Whilst EE has up-front costs, this is not a reason not to implement meaningful EE measures, because the benefits arising from EE are strategic. Specifically, reduced spending in the long term on energy which means that spending can be focused on other perhaps more useful things. Reducing emissions is a core (strategic) element of EU policy and EE is a tool to implement this, ditto more renewables and their intergation into existing power systems.

The problem is that EE is not easy to do - both in terms of policy (for example, how to finance at attractive rates) and in terms of implementation, on the ground. A cursory look at how a house is retroactively insulated to a high standard shows that it is a labour intensive activity (ah! another reason to do EE - good for employment).

EE has a tactical disadvantage - up-front costs. However, EE strategic advantages stretch out far into the future and constitute an excellent reason for setting a high mandatory EE target., 40% would be ideal, 35% should be the minimum.

Oh & a note for the Poles and Mr Tusk: miners may want jobs - but these could equally could come from, for example, insulating the Polish housing stock. The work insulating houses is tough and needs good team work - which describes exactly coal-mining (but with the advantage that when insulating houses one is not stuck down a dangerous dark hole for 10hrs per day - something to thing about eh?).

lighthouse's picture

Also: Energy saving is not the only advantage a product can have.
Unfortunately, mandating reduced energy use of a given product affects perfomance, usability etc apart from price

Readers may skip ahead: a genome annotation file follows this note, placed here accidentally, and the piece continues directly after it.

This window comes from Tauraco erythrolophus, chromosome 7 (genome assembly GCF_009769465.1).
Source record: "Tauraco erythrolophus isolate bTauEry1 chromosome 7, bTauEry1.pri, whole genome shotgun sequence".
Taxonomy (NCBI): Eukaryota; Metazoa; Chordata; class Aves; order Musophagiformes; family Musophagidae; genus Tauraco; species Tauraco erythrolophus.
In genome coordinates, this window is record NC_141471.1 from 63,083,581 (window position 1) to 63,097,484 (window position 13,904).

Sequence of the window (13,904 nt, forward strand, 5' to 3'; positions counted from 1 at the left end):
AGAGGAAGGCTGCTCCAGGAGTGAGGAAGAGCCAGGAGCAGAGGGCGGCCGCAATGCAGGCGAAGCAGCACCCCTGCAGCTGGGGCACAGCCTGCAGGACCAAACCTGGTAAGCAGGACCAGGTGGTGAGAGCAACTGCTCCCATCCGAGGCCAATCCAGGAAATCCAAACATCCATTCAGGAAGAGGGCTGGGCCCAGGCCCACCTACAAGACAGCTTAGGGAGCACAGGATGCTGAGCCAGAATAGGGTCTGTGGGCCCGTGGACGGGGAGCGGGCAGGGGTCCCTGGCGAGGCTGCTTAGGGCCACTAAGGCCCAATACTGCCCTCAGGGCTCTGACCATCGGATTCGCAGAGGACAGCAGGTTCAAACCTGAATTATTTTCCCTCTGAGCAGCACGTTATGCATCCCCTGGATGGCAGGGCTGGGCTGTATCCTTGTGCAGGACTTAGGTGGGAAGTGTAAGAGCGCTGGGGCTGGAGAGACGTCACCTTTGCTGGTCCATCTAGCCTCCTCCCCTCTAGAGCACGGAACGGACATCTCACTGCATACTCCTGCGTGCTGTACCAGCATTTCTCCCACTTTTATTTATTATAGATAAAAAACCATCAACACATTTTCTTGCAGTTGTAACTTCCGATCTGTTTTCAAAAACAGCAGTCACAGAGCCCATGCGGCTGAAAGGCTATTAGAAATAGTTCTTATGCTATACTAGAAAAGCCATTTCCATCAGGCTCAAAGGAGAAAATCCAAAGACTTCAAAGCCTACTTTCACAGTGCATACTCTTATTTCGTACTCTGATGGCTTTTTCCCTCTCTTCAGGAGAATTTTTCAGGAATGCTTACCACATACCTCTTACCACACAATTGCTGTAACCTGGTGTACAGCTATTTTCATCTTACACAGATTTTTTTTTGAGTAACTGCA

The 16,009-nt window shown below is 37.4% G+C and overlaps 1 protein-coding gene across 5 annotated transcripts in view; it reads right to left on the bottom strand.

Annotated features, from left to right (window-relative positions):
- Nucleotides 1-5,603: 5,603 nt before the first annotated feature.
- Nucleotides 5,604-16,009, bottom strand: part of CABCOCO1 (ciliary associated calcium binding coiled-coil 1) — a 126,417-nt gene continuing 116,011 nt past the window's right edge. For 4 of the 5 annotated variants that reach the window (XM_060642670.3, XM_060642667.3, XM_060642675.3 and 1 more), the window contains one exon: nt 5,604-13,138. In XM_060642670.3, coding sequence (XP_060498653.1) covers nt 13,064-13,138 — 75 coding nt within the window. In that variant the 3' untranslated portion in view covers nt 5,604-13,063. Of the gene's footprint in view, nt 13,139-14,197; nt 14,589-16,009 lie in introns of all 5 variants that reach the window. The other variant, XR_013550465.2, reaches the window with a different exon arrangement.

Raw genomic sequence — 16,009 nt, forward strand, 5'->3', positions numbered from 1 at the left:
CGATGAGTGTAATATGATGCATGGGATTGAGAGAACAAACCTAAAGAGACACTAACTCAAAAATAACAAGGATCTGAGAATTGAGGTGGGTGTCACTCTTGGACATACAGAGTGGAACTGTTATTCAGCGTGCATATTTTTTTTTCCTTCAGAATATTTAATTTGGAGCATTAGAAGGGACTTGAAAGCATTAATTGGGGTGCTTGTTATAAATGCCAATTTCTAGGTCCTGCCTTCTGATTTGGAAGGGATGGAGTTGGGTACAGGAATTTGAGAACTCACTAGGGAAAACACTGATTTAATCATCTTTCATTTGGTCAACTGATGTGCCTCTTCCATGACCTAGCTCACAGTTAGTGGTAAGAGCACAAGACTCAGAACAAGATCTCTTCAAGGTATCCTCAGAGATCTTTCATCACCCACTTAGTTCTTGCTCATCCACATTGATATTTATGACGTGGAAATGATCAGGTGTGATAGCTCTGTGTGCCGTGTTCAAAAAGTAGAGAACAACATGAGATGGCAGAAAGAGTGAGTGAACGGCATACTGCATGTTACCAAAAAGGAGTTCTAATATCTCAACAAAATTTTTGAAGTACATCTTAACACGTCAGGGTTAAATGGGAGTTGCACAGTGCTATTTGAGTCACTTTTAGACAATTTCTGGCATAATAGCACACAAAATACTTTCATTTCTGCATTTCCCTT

The effects with rebound increased use of effectively cheaper usage, and several other factors mitigating supposed savings, also play a part

Counter-argument to energy efficiency regulations on Housing, Cars, Washing Machines, Light Bulbs etc:


Mike Parr's picture

Mr Lighthouse: the link you show is to a USA-centric site which talks, mostly, nonsense.

Taking the example of lighting, my discussions with the UK's TSO National Grid indicate that, high efficiency/low energy light bulbs are already having an impact on power demand. It is entirely possible to have products that provide the same (or better) performance and use less energy.

lighthouse's picture

Links from the website include UK Cambridge research and EU Commission official statistics as well as US Dept of Energy ... hardly "nonsense".

Especially with lighting: Also power stations
DEFRA UK data shows main incandescent lighting use after 7pm -- and coal being the main concern, base loading coal plants are on minimum night cycle
(not lowered for operational slowness/ wear and tear etc reasons) having surplus output covering whatever bulb you use - that's if coal used in the first place.

Cambridge University Scientific Alliance statement, analysing the EU data behind the light bulb regulations that started 2009

"The total reduction in EU energy use would be 0.54 x 0.8 x 0.76% = 0.33%,
This figure is almost certainly an overestimate,
particularly as the inefficiency of conventional bulbs generates heat which supplements other forms of heating in winter.
Which begs the question: is it really worth it?
Politicians are forcing a change to a particular technology which is fine for some applications but not universally liked, and which has disadvantages.
The problem is that legislators are unable to tackle the big issues of energy use effectively, so go for the soft target of a high profile domestic use of energy...
...This is gesture politics."

Mike Parr's picture

oh dear more hyper nonsense.

DEFRA - whilst they cover environment - the Uk dept with respect to energy is DECC & I have plenty of studies showing highly positive impacts wrt to energy consumption from CFLs and LEDs. I also have studies (funded by DECC that measured HH lighting consumption at a satistically significant number of houses in the UK (over a year) and found that lighting (with low penetrations of CFL & LED( accounted for in the range 12 to 18% of overall elec power consumption. I mentioned Nat Grids data/experience - you know - empirical stuff - proof if you want or have you switched on your cognitive dissonance sub-routine?

Regarding incandescent heat generation - yes - at the ceiling. Hmm most useful - perhaps that is where you sit?

Keep it up - it's entertaining - I need a laugh